As Steven Staryk remarked to me during one of our many interview sessions for Fanfare magazine, somehow Menuhin always pulled himself together for Bartók, no matter how poorly he was otherwise playing (and Staryk as Royal Philharmonic concertmaster sat through recording sessions with Menuhin which did not result in releasable recordings, or at least not releasable until modern day tape editing reached a level of sophistication that something could be made of the bits and pieces they labored over; Staryk particularly mentioned a Tchaikovsky Concerto which was the subject of recording session after session with no progress being made).

        Except for the oldest generation of serious record collectors who were there to hear the best of Menuhin when it was new and fresh, it really took the explorations of Biddulph and some other historic-minded record labels to make it plain exactly how and why Yehudi Menuhin was established as part and parcel of the greatest violinists of the 20th century, technically and interpretively: Paganini, his Bruch and Lalo, his earliest unaccompanied Bach, the famous Elgar Concerto of course, some of those early Sonata and encore showpiece recordings, not to mention the short pieces of Bloch. From a technical and interpretive standpoint, I’d say Menuhin could be listed among the greats based solely on his 78 rpm recording of the Bartók Sonata No. 1 for violin and piano with Adolph Baller.

        Even after the fall off in technique (a fall off in reliability) had begun, in Menuhin’s hi-fi and stereo remakes of works recorded on 78s there were still plenty of wonderful recordings: those with Furtwängler, Bartók solo sonata (including the remake, proving Staryk’s point). And even if the technique was showing some cracks, the interpretive mastery of phrasing and musical grammar was still fully intact in Menuhin’s recording of the Carl Nielsen Concerto.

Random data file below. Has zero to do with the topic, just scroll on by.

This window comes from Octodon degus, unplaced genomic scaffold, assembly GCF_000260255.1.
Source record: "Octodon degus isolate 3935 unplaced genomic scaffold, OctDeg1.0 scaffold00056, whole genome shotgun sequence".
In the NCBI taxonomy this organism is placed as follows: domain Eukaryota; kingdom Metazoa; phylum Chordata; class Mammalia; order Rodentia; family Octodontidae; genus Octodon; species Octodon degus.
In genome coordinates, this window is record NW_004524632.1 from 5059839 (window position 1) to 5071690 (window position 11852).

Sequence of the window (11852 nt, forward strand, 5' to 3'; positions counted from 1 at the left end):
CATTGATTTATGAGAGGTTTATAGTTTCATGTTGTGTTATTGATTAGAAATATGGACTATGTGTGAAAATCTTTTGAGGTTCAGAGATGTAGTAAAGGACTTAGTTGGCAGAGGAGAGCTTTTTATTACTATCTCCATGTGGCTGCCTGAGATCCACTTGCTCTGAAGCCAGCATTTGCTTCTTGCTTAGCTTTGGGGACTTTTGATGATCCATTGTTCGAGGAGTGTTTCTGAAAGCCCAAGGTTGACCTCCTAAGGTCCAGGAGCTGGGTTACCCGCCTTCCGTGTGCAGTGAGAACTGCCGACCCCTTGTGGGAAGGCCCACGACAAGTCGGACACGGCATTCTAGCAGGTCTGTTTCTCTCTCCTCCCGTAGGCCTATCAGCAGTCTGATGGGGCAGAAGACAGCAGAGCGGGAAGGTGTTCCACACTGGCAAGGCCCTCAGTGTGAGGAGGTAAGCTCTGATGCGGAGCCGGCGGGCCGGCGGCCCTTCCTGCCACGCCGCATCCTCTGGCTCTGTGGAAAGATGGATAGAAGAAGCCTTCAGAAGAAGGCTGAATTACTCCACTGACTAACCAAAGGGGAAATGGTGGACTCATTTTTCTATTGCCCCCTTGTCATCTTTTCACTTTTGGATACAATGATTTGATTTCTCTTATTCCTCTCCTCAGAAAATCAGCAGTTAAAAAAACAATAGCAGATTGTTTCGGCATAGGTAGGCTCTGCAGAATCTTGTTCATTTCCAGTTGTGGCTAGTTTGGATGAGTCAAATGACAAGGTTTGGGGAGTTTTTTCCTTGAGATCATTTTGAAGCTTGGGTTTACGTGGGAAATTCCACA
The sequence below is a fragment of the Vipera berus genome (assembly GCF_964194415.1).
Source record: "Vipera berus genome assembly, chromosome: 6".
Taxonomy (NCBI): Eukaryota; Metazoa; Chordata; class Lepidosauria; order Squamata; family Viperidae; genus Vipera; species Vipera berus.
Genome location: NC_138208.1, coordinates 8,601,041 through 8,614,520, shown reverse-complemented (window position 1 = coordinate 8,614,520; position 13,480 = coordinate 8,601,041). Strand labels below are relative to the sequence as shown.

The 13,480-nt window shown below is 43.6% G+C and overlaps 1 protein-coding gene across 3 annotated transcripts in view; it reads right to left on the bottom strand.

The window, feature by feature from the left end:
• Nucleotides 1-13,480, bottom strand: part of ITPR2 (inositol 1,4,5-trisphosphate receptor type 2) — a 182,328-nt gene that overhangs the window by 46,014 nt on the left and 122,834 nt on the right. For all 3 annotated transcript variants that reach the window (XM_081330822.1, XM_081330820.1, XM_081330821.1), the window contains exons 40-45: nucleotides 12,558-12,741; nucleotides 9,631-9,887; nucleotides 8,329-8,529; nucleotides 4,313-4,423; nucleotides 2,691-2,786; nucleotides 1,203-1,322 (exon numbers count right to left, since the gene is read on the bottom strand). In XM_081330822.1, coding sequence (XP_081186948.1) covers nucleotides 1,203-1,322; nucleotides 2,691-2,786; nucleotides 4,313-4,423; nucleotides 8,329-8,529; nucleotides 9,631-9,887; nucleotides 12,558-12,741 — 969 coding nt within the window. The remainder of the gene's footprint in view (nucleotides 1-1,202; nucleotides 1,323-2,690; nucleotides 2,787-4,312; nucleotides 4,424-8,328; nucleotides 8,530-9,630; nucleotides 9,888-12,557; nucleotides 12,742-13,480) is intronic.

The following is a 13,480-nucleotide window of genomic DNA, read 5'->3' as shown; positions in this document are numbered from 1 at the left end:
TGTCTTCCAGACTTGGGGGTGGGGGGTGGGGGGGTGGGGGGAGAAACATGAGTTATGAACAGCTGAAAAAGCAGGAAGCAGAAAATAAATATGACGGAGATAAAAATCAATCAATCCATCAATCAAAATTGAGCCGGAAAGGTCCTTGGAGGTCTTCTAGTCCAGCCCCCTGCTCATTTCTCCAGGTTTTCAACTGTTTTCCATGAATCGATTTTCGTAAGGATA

Again I think Menuhin’s reputation was done no favors by those writers and critics who expended the value of the phrase “playing as well as ever” where it was clearly misapplied. It gave too many people no reason and no incentive to listen further.

        The only time I heard Menuhin live (the Mendelssohn Concerto and the Bartók Concerto No. 1 with the Milwaukee Symphony) he was having what by the 1970s was an average/OK evening technically, maybe a bit above average. He’d played better but it was still virtuoso playing, because he retained that virtuoso attitude towards the instrument regardless of actual audible results. That goes a long way in putting a piece across. But what I found astounding was the quantity and quality of tone. Of course he had a great violin, but so did and do many others. This was a tone lit from within. Rich, glowing, and thick-pile. The chance to hear a violin tone such as that is a rare one.

        Why, based on that tone alone one might almost have been tempted to say he was playing as well as ever!

        • Amos says:

          Am I correct in recalling that as a child prodigy Menuhin was something of a “natural” who was lacking in the ability to technically analyze his own playing? If I’m recalling this correctly in his 20’s he had a period of crisis in which he wasn’t able to reproduce his earlier performances and wasn’t equipped at the time to determine why. If I have this right he obviously found the answers.

  • Edgar Self says:

    Thanks, David, for that balanced appraisal of Menuhin, whose sheer tone Greg also mentioned. His pre-War Chausson “Poeme” with Enesco and a Paris orchestra is another of his best. I’m also grateful for the “Golden Sonata” of Purcell, and his Bach sonatas with Landowska.

    Of violinists I heard live, Menuhin is one of the most memorable, along with Vasa Prihoda, Elman, Szigeti, Heifetz, Morini, Stern, Krachmalnik, Ilya Kaler, and Leonid Kogan; and those I know only from their records: Uto Ughi, Grumiaux, David Oistrakh, Adolf Busch, Kreisler, Milstein, Toscha Seidel, and Bronislaw Hubermann.